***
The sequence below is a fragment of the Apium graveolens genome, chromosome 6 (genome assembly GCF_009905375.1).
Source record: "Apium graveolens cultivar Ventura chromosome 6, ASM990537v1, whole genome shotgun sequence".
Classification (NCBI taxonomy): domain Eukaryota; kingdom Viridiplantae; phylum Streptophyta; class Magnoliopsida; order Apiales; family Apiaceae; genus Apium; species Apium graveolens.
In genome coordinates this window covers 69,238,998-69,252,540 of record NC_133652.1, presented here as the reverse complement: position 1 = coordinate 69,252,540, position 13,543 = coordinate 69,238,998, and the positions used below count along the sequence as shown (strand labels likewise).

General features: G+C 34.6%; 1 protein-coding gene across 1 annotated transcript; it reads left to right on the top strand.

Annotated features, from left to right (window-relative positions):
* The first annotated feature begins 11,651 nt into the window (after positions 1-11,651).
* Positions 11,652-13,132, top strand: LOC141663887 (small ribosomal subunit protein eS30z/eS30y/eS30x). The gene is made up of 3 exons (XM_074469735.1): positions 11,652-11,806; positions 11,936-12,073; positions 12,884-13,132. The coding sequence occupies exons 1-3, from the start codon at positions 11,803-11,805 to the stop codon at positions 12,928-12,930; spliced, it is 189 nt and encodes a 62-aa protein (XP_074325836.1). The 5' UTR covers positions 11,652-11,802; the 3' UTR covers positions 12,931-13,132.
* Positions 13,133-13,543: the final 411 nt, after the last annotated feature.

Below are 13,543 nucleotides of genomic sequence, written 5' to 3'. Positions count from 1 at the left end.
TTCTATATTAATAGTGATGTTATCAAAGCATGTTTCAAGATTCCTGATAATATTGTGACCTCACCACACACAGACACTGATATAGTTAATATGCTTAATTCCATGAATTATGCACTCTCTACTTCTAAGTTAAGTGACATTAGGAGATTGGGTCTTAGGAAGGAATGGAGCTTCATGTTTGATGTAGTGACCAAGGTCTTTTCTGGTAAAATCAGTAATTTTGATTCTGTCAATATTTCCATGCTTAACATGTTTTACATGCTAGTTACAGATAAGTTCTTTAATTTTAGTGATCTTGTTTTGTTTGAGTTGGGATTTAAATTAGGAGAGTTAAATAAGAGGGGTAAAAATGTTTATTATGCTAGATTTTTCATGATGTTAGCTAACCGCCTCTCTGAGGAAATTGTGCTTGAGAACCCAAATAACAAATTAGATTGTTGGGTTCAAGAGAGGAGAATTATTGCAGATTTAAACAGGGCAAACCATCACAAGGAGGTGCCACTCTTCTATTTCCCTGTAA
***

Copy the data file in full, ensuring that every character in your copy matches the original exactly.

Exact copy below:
The sequence below is a fragment of the Apium graveolens genome, chromosome 6 (genome assembly GCF_009905375.1).
Source record: "Apium graveolens cultivar Ventura chromosome 6, ASM990537v1, whole genome shotgun sequence".
Classification (NCBI taxonomy): domain Eukaryota; kingdom Viridiplantae; phylum Streptophyta; class Magnoliopsida; order Apiales; family Apiaceae; genus Apium; species Apium graveolens.
In genome coordinates this window covers 69,238,998-69,252,540 of record NC_133652.1, presented here as the reverse complement: position 1 = coordinate 69,252,540, position 13,543 = coordinate 69,238,998, and the positions used below count along the sequence as shown (strand labels likewise).

General features: G+C 34.6%; 1 protein-coding gene across 1 annotated transcript; it reads left to right on the top strand.

Annotated features, from left to right (window-relative positions):
* The first annotated feature begins 11,651 nt into the window (after positions 1-11,651).
* Positions 11,652-13,132, top strand: LOC141663887 (small ribosomal subunit protein eS30z/eS30y/eS30x). The gene is made up of 3 exons (XM_074469735.1): positions 11,652-11,806; positions 11,936-12,073; positions 12,884-13,132. The coding sequence occupies exons 1-3, from the start codon at positions 11,803-11,805 to the stop codon at positions 12,928-12,930; spliced, it is 189 nt and encodes a 62-aa protein (XP_074325836.1). The 5' UTR covers positions 11,652-11,802; the 3' UTR covers positions 12,931-13,132.
* Positions 13,133-13,543: the final 411 nt, after the last annotated feature.

Below are 13,543 nucleotides of genomic sequence, written 5' to 3'. Positions count from 1 at the left end.
TTCTATATTAATAGTGATGTTATCAAAGCATGTTTCAAGATTCCTGATAATATTGTGACCTCACCACACACAGACACTGATATAGTTAATATGCTTAATTCCATGAATTATGCACTCTCTACTTCTAAGTTAAGTGACATTAGGAGATTGGGTCTTAGGAAGGAATGGAGCTTCATGTTTGATGTAGTGACCAAGGTCTTTTCTGGTAAAATCAGTAATTTTGATTCTGTCAATATTTCCATGCTTAACATGTTTTACATGCTAGTTACAGATAAGTTCTTTAATTTTAGTGATCTTGTTTTGTTTGAGTTGGGATTTAAATTAGGAGAGTTAAATAAGAGGGGTAAAAATGTTTATTATGCTAGATTTTTCATGATGTTAGCTAACCGCCTCTCTGAGGAAATTGTGCTTGAGAACCCAAATAACAAATTAGATTGTTGGGTTCAAGAGAGGAGAATTATTGCAGATTTAAACAGGGCAAACCATCACAAGGAGGTGCCACTCTTCTATTTCCCTGTAA